Pub: Sydney Morning Herald
Subsection: Arts & Entertainment
DESIGN – Architecture
There’s plenty of good, bad and ugly in Sydney and Melbourne, writes ELIZABETH FARRELLY.
The Sydney-Melbourne culture war has always been a rather see-saw affair. Sydney was born first, yes, but only by a whisker, enough to intensify the rivalry but not ensure dominance. Melbourne grew rich first, Sydney megalopolised first (but so fast it put crassness in culture’s place). Melbourne, perhaps in consequence, was first to cultivate itself, husbanding its future byre-invoking its past.
For decades now, Melbourne has been ascendant. Adopting the pluralist, historicist values of the post-modern age, Melbourne has, since the 1980s, enjoyed a string of firsts. It was first to appreciate its heritage (in time to preserve the tracery of lanes, arcades and trams that Sydney so energetically trashed); first to embrace urban design; first to return residents to the city centre; first to loosen its liquor laws; first to promote small bars, cabarets, live music and poetry; first to encourage street culture, pedestrianism and small-footprint development; first to implement six-star sustainability; first to own the “design city” brand; first to understand itself as a living organism whose core economic task is to entice and enchant the citizenry.
Sydneysiders have envied this. But now, it seems, the see may be sawing again. Just as Sydney comes belatedly to copy Melbourne’s habits of urban enchantment, Melbourne starts to emulate Sydney; intent, it seems, on repeating some of its worst mistakes.
How weird is that?
Of course, crossover is not new. Robin Boyd’s The Australian Ugliness made Sydney the “unconstituted capital of Australian popular culture … [where] the Australian ugliness is bigger and better” than anywhere else. Boyd’s primary target was “featurism”, a kind of built euphemism, the “fear of reality” that later came to be called “kitsch” (Kundera’s “denial of shit”) and later still became beloved as googie or gonzo or mid-century modern architecture.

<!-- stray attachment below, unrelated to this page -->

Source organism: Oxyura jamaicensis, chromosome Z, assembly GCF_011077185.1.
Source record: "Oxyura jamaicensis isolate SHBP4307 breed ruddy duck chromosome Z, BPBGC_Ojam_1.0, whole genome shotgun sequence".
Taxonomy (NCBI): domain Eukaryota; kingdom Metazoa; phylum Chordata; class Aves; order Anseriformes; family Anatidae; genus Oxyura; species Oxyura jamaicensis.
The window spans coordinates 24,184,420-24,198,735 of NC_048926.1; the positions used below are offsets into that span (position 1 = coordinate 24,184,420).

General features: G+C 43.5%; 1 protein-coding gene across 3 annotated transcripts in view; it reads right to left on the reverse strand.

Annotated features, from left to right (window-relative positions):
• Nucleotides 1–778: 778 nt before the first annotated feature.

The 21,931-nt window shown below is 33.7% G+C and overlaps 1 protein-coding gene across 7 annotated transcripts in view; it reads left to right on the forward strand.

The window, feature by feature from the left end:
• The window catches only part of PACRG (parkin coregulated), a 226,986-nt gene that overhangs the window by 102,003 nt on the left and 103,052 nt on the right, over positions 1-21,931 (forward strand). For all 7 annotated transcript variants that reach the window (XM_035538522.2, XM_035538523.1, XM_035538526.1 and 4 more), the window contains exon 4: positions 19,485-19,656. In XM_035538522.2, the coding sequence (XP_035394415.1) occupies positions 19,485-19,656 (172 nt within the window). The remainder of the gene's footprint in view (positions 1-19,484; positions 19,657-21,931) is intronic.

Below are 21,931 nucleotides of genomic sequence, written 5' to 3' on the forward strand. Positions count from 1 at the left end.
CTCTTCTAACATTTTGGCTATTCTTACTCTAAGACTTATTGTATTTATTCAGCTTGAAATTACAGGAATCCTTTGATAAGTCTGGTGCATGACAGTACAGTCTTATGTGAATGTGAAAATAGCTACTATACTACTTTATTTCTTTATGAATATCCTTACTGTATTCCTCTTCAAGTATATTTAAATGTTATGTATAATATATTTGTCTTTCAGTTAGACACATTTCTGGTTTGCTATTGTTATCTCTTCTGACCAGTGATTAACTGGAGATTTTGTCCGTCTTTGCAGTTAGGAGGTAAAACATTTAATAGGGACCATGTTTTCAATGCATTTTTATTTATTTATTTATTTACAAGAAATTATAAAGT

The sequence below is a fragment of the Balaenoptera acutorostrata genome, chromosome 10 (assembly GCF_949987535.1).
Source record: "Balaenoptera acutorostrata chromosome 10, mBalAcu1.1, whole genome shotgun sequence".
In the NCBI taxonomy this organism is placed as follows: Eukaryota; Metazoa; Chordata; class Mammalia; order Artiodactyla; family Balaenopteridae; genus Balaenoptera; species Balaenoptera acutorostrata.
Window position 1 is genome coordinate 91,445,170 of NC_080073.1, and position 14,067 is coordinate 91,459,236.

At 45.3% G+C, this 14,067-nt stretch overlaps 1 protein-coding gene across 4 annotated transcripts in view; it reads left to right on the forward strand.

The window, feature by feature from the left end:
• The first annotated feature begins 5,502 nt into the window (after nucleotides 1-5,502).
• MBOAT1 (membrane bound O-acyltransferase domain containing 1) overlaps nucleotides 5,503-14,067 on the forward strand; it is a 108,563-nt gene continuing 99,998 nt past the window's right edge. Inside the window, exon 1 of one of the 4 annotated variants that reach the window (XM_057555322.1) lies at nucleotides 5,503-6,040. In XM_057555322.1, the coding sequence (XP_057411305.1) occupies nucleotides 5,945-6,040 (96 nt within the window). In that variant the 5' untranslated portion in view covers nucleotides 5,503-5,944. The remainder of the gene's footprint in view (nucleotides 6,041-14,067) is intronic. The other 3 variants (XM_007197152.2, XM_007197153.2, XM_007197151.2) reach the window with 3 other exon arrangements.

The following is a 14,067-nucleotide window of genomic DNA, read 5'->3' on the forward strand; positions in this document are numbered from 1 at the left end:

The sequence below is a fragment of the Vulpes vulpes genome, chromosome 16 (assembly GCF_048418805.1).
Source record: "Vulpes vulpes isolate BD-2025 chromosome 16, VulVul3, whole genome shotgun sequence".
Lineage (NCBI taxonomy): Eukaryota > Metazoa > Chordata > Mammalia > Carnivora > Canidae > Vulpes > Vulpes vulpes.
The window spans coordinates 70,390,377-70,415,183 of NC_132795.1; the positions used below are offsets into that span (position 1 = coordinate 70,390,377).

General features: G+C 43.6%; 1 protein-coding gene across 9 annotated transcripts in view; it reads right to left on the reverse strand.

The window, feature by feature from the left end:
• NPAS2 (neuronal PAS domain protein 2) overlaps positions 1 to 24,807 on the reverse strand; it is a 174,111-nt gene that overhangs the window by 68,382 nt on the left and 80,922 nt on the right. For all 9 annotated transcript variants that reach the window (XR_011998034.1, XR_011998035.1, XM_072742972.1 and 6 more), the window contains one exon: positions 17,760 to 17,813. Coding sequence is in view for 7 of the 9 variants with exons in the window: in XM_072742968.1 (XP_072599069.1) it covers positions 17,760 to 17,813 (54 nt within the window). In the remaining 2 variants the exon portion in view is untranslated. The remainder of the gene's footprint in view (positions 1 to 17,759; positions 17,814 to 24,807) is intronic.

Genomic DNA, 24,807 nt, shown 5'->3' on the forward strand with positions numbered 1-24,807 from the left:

Boyd was the design equivalent of that other high-born Melburnian, Barry Humphries, both critiquing the post-war prettification that blanketed the world under a tea-with-the-vicar test of acceptability. Featurism was the denial of ordinariness, of truth. Its shining exemplar, Boyd argued, with its “fake”, non-structural stone towers, was the Sydney Harbour Bridge.
But Boyd’s influence, for all that, is limited. Now, 50 years on, it could perhaps be said that Sydney is pursuing Boyd’s idea of disciplined undecoration. Melbourne has made a global reputation by flouting it.
Where Sydney’s architecture peaks here and there at a certain classic simplicity (such as DCM’s Governor Phillip Tower or FJMT’s Surry Hills library), but mostly settles for cheap and nasty or plain cheap, Melbourne’s has for 30 years delighted in precisely that wanton decorativeness – that joyous, feckless ugliness – that Boyd deplored.
Edmond+Corrigan started it with its striped, flowered, spotted and checked buildings but the tradition has become an identifiable Melbourne look of coloured shapes, stuck-on bits and bold mega-graphics of random derivation.
This wild affect may seem to sit uneasily with the collegiality that urbanism implies but the tension between the two is probably the key to its success. Consider the way McBride Charles Ryan’s Monaco House seems to erupt out of its starched and narrow lane just metres from the Melbourne Club, bubbling convexly above street level and concavely at it, punching a crumpled cave of conviviality into the street wall. Neither would work half so well without the other: the strictures of the grid and the architecture’s spot-effervescence are mutually invigorating.
But designing – and design in – new city precincts is a different deal. Again, Sydney was first in, with the expedited and expedient disaster that is Darling Harbour. There the primitive icon-in-a-sea-of-paving model (aka “the dog turd model”) of city planning that was anachronistic even in the 1980s, sprang from the same modernist dogma to which Sydney design clung.